It is the job of the leader(s) to create the environment and set the conditions that allow people to do extraordinary work.  People need help in unlocking the part of the heads and their hearts they cannot get to themselves.  Leaders create these conditions by lightening up on the rules and instead providing clarity and context.  With clarity and context people have enough freedom and flexibility to be responsive to the needs and requests of others and the organization. and to do it in ways that make sense to them.

As a leader, in order to do that well, you need to be in fundamental alignment with the core of who you are and your values. The greater your own personal integrity and center, the easier it is to let people run with their own ideas.  With the right conditions, things you could never dream will emerge in the most delightful and unexpected ways.

This kind of emergence is not likely to happen in organizations that reject failure.  The one thing we are assured off as we move toward higher performance is more failure.  That may be counter-intuitive but failure is where creativity and innovation often meet.  Creating a culture that makes it safe for people in your organization to fail for the sake of learning with no blame attached is a component of high performance organizations.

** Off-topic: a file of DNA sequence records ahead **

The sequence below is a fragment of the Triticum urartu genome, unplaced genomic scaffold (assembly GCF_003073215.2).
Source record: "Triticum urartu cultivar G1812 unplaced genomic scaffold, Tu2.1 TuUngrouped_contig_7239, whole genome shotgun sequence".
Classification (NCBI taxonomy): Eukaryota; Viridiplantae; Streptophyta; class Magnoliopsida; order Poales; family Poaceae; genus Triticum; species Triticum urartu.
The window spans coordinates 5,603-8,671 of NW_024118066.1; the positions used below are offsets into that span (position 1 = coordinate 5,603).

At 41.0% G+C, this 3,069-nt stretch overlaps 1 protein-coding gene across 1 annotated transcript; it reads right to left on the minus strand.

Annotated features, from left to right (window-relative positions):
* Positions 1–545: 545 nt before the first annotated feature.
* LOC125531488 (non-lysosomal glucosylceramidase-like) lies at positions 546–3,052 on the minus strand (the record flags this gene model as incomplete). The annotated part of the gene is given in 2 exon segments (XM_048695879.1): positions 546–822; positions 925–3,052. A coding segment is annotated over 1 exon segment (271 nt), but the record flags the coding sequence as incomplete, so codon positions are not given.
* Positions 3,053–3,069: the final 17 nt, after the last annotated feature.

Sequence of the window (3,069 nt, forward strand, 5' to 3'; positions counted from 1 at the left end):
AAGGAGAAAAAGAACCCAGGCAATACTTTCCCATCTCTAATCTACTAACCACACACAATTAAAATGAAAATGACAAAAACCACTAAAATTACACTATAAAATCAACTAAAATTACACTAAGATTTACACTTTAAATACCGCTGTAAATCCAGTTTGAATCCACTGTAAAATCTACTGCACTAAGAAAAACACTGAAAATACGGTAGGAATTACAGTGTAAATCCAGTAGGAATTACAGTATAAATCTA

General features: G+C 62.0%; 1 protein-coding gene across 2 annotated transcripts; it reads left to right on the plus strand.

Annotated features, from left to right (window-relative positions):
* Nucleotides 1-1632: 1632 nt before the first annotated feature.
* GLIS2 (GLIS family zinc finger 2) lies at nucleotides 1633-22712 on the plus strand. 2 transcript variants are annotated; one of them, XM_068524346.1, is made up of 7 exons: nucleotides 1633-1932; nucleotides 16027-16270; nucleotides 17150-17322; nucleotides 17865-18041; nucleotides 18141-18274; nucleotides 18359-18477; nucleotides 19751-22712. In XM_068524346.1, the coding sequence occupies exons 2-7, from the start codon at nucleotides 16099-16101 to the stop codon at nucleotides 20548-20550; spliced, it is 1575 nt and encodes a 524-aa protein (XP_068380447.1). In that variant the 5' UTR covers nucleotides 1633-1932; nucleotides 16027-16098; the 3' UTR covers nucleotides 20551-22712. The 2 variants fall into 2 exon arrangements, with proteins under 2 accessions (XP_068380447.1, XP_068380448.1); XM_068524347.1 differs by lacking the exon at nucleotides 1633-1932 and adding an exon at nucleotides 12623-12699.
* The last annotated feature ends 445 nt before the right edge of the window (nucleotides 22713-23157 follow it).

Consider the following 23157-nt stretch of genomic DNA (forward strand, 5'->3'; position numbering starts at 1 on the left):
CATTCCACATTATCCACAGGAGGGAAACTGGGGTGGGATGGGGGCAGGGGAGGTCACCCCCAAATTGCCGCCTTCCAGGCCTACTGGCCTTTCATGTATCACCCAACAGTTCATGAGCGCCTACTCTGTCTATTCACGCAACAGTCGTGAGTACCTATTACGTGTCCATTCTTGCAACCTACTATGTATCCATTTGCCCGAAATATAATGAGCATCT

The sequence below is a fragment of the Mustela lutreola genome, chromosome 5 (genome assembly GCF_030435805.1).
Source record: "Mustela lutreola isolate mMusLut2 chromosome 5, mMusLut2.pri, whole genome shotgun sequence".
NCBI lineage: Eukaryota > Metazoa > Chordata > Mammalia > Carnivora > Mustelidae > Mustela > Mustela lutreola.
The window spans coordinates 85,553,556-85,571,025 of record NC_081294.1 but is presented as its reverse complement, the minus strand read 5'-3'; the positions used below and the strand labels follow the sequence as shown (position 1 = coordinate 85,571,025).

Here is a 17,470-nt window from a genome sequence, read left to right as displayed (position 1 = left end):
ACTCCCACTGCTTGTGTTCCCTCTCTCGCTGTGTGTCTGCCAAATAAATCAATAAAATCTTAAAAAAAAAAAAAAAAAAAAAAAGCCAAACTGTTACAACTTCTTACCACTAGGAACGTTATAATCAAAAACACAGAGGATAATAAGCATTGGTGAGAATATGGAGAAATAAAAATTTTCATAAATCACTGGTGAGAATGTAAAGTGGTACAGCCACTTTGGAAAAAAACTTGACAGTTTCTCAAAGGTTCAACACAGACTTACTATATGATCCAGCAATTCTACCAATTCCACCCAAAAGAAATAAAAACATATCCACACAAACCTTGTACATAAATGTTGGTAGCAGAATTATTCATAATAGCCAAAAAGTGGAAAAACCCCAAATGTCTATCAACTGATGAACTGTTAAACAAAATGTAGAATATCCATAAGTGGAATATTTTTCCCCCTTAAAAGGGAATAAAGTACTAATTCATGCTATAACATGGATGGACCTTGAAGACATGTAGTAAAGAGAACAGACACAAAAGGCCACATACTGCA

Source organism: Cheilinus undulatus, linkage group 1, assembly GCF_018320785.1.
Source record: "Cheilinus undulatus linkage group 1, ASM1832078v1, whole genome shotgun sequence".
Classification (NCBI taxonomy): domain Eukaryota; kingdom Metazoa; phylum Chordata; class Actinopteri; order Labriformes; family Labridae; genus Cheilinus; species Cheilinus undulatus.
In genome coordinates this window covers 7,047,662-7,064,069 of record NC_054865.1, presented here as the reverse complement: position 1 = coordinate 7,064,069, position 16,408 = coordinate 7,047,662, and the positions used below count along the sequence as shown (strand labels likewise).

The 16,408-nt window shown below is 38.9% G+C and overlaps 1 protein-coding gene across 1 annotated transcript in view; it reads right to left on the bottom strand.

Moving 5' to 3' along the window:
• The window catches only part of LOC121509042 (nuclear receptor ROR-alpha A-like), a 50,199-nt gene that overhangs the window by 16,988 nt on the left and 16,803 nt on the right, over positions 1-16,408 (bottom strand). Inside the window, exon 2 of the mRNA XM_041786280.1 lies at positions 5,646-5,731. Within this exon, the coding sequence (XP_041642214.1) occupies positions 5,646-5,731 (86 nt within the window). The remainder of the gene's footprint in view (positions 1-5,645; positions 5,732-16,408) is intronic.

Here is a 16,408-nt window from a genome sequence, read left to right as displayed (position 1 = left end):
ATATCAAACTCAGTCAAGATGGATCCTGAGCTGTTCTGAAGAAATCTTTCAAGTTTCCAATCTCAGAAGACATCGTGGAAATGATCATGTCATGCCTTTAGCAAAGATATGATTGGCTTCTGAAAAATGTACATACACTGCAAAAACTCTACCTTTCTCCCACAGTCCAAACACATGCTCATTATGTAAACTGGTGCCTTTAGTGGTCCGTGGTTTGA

Where and how does the shape of your leadership need to shift in order to support your organization in a quest for exceptional performance?  What systems can you put in place that allow your people to become the best they can be – an integrated human being showing up in the fullness of who they are ready to offer more than most imagine possible

 

One AoH Training Does Not a Practitioner Make

From the last few Art of Hosting trainings I have co-hosted there are two things that I am increasingly aware of: what it means to be a practitioner of the Art of Hosting and the value and contribution of stewarding to the field and the learning and growth of all.